It happens all the time: Guy falls in love with girl; guy stops hanging out with his buddies; guy stops going out altogether; guy starts spending all of his time traipsing around Target picking out sheets and towels with his new girlfriend. There’s also the reverse scenario: Girl falls in love with guy; girl stops gabbing on the phone with her BFFs; girl ceases to go out; girl and her unhealthy co-dependent relationship become the hot topic of conversation at all of those ladies’ nights she is no longer attending.
According to a recent study done by Oxford scientists, the reason this occurs is not—as we always presumed—because people are self-absorbed, totally whipped assholes, but rather because humans are only mentally and physically capable of maintaing four to six close relationships. So when a new boyfriend or girlfriend enters the picture, it means not one, but two inner circle homies are going to get the axe—basically because a significant other requires so much time, energy and maintenance. Evolutionary biology expert Professor Robin Dunbar says that men tend to have four to five close friends, while women tend to have five to six, but whether it’s a guy getting a new girlfriend or a girl getting a new boyfriend, the end result is the same: Two friends get fired.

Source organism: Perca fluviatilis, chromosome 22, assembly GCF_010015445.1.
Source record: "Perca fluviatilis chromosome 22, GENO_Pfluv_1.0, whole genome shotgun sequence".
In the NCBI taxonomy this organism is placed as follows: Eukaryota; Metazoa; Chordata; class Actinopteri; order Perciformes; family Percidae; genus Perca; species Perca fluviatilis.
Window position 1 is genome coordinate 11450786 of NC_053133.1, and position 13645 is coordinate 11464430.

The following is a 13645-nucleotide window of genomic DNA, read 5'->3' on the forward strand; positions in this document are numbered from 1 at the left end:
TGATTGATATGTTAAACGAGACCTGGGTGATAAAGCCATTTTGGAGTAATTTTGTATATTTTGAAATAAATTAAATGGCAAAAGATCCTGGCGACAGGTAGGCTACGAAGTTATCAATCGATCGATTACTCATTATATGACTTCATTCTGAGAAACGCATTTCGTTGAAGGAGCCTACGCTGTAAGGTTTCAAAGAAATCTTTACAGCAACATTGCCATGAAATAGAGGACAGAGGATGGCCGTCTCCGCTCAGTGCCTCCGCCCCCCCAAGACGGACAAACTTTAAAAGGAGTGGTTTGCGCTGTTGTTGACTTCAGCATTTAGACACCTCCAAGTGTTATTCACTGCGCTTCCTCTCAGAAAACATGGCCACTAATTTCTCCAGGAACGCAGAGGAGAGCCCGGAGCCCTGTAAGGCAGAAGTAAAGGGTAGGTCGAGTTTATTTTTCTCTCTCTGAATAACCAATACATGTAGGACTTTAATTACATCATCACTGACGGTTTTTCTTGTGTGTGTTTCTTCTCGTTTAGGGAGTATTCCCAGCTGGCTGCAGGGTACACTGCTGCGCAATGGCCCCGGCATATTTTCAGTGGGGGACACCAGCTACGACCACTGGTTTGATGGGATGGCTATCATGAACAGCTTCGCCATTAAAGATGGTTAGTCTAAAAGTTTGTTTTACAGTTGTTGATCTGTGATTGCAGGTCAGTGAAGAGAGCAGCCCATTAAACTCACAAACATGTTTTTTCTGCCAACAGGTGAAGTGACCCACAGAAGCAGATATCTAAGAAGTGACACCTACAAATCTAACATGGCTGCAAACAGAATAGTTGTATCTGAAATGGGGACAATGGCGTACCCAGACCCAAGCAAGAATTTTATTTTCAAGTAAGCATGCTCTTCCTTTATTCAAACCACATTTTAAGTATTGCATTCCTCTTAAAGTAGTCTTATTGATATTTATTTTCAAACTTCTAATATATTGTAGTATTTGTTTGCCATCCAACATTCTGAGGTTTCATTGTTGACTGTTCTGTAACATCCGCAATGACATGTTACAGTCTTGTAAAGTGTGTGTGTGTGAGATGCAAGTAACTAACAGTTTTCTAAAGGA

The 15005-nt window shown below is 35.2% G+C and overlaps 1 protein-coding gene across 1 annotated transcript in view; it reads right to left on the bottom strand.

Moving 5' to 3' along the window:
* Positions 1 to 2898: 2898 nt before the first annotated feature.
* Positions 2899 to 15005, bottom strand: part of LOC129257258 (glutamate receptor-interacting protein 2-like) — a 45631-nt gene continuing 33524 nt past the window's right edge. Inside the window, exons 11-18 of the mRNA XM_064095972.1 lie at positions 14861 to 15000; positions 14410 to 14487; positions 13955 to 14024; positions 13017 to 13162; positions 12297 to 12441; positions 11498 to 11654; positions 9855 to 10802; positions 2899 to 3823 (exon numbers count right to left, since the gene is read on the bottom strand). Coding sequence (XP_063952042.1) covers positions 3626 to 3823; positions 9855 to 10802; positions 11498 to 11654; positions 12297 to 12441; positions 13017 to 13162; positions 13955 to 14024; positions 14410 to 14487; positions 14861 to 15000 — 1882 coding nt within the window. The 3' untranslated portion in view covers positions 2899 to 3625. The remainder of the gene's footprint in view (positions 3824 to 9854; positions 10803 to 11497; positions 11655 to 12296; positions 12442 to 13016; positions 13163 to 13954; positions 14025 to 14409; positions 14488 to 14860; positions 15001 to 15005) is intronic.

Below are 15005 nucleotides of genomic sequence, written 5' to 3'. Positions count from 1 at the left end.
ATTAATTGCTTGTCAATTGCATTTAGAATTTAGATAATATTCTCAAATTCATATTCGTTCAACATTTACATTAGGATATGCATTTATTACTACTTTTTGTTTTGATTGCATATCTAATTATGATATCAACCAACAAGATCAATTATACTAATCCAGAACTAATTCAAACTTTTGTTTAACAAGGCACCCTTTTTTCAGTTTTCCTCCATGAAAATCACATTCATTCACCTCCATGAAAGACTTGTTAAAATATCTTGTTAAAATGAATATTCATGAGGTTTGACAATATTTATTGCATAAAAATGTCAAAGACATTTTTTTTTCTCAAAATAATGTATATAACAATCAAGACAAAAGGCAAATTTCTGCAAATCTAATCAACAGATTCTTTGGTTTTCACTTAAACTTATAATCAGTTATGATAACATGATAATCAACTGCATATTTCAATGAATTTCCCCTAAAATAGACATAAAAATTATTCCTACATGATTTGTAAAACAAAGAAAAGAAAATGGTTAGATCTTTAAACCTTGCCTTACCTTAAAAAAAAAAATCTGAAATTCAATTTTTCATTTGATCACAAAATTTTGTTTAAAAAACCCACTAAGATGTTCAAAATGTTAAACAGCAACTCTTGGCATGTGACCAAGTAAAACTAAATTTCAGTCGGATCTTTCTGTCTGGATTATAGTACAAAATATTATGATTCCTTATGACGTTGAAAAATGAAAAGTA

More disturbing is that Dunbar says a person’s precious five friend positions don’t necessarily have to go to actual people:
“You can only have five slots for deeply intense and meaningful relations. Those individuals don’t have to be human. They can be your dog—or your favourite chrysanthemum plant. They can be people in an entirely fictional world—they can be soap opera characters. They can be God or they can be saints.”
In other words, Twilight vamp Edward Cullen is probably taking up a lot of valuable friend slots right now.
You’re probably saying to yourself, “Whatever—I have a girlfriend AND I have 576 Facebook friends,” but obviously the vast majority of those 576 friends don’t fall into the Deep and Meaningful friendship category. According to Dunbar, social networking sites are about showboating, not close relationships, and men “collect” friends on Facebook in an attempt to look cool and attract women. (You mean all those guys trolling Facebook and friend-requesting every young, hot girl they see aren’t looking for real friendship? No.Way.)
So the next time you get romantically involved with someone, take a good long look at your posse of friends and think about which two are going to go. You might decide that the chick dragging you to Bed, Bath & Beyond is not worth your two college roommates, or you might conclude that you’ve been wanting to break away from those losers for ages. You could also just try a little harder to maintain your friendships, but that’s probably just crazy-talk.